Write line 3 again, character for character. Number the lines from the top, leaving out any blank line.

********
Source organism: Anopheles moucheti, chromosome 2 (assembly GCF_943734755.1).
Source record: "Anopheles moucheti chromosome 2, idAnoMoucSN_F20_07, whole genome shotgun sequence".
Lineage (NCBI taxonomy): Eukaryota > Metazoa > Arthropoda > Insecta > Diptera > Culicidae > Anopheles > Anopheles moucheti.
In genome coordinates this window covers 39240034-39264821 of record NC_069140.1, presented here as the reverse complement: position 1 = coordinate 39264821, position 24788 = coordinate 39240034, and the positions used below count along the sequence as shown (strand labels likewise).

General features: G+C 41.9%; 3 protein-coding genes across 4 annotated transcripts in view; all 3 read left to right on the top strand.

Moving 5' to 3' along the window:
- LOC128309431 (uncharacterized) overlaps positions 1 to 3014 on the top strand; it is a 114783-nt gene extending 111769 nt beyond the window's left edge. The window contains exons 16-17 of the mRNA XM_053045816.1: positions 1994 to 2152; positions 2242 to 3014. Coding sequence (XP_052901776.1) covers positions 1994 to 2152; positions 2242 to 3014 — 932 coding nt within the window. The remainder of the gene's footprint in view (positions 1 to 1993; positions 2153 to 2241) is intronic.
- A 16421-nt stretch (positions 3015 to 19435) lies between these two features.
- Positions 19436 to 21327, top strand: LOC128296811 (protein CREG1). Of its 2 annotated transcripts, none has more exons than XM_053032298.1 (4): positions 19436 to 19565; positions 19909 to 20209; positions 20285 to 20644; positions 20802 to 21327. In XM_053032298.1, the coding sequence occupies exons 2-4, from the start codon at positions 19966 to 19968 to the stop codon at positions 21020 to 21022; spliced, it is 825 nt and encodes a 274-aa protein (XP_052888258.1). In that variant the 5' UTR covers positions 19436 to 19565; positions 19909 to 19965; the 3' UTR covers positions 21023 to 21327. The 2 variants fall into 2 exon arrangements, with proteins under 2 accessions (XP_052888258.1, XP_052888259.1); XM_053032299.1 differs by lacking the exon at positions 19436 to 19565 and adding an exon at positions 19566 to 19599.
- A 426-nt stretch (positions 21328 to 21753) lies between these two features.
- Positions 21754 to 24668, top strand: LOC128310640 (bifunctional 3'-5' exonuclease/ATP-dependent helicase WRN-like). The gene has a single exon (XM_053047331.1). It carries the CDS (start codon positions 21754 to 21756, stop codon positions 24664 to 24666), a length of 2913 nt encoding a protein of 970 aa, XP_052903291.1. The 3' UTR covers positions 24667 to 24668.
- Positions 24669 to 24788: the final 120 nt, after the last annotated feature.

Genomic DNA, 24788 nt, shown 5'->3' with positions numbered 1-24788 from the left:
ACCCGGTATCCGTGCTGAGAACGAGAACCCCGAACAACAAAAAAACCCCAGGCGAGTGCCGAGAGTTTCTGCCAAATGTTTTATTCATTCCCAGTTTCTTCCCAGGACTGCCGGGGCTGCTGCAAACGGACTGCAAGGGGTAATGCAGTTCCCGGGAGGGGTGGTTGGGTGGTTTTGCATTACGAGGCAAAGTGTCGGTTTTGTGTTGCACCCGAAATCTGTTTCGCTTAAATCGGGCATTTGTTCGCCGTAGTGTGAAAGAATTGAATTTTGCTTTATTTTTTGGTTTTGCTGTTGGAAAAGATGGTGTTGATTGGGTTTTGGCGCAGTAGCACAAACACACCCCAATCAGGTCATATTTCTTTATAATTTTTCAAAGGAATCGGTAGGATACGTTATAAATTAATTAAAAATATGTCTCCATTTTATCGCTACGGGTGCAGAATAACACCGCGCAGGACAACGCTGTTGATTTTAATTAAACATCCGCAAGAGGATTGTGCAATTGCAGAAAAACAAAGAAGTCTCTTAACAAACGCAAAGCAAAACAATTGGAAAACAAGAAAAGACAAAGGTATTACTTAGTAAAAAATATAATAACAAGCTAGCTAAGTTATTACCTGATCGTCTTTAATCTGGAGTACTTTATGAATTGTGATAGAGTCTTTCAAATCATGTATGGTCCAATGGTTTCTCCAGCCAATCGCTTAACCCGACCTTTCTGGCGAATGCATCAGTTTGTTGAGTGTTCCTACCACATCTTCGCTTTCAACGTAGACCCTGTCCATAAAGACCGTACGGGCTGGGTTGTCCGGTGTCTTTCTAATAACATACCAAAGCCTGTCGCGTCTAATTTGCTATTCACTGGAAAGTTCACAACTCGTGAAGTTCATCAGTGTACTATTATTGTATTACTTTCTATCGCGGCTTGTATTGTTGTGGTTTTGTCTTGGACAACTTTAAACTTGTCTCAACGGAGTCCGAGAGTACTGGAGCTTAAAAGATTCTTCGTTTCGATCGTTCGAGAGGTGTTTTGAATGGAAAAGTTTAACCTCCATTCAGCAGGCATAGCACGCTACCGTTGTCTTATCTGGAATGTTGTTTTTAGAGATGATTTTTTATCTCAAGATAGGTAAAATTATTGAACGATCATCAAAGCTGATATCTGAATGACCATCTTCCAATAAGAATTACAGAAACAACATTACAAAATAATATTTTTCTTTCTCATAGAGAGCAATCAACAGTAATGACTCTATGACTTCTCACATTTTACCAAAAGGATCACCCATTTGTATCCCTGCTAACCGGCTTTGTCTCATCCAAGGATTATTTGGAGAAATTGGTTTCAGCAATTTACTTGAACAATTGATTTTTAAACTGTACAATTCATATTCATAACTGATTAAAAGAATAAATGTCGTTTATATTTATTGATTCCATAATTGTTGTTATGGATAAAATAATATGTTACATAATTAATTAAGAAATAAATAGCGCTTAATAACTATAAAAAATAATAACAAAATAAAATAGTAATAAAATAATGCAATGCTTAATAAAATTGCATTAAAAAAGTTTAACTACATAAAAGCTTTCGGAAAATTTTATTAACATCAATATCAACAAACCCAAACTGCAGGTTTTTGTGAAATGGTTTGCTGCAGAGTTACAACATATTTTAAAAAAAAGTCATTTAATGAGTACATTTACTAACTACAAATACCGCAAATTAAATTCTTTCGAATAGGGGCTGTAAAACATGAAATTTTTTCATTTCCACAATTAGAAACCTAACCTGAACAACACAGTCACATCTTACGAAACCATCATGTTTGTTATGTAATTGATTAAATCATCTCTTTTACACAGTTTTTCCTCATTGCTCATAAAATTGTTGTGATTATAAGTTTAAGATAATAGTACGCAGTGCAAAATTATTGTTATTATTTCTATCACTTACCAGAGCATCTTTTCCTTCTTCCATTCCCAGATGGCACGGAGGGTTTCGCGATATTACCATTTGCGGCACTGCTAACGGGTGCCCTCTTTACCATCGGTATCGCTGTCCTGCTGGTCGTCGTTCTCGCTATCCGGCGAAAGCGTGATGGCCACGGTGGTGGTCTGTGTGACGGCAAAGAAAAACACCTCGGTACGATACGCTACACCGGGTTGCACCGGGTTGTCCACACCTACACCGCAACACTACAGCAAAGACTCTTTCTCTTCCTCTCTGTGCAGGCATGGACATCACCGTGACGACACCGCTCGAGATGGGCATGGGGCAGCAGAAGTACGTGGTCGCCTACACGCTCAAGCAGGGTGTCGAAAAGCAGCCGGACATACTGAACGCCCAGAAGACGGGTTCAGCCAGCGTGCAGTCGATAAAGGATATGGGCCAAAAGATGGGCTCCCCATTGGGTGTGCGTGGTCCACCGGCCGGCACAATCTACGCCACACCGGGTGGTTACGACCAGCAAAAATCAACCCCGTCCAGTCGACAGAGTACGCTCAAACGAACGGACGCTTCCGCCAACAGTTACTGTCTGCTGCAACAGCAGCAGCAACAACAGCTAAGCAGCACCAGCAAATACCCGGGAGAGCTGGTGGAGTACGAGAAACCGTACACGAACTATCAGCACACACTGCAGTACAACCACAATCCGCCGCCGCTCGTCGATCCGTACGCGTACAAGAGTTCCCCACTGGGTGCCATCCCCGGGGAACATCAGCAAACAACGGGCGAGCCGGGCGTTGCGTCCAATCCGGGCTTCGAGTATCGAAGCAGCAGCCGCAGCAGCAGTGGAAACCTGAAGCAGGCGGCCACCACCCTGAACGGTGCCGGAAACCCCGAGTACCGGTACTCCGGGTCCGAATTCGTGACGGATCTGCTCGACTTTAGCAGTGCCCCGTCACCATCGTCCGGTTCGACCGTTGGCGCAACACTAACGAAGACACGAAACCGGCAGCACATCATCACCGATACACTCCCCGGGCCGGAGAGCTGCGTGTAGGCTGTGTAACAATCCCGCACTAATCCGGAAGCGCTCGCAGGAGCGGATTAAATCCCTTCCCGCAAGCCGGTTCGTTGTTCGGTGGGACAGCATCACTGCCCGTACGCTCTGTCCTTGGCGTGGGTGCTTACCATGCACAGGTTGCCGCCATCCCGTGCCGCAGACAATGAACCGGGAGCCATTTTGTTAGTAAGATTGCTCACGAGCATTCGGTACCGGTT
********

Lineage (NCBI taxonomy): Eukaryota > Metazoa > Arthropoda > Insecta > Diptera > Culicidae > Anopheles > Anopheles moucheti.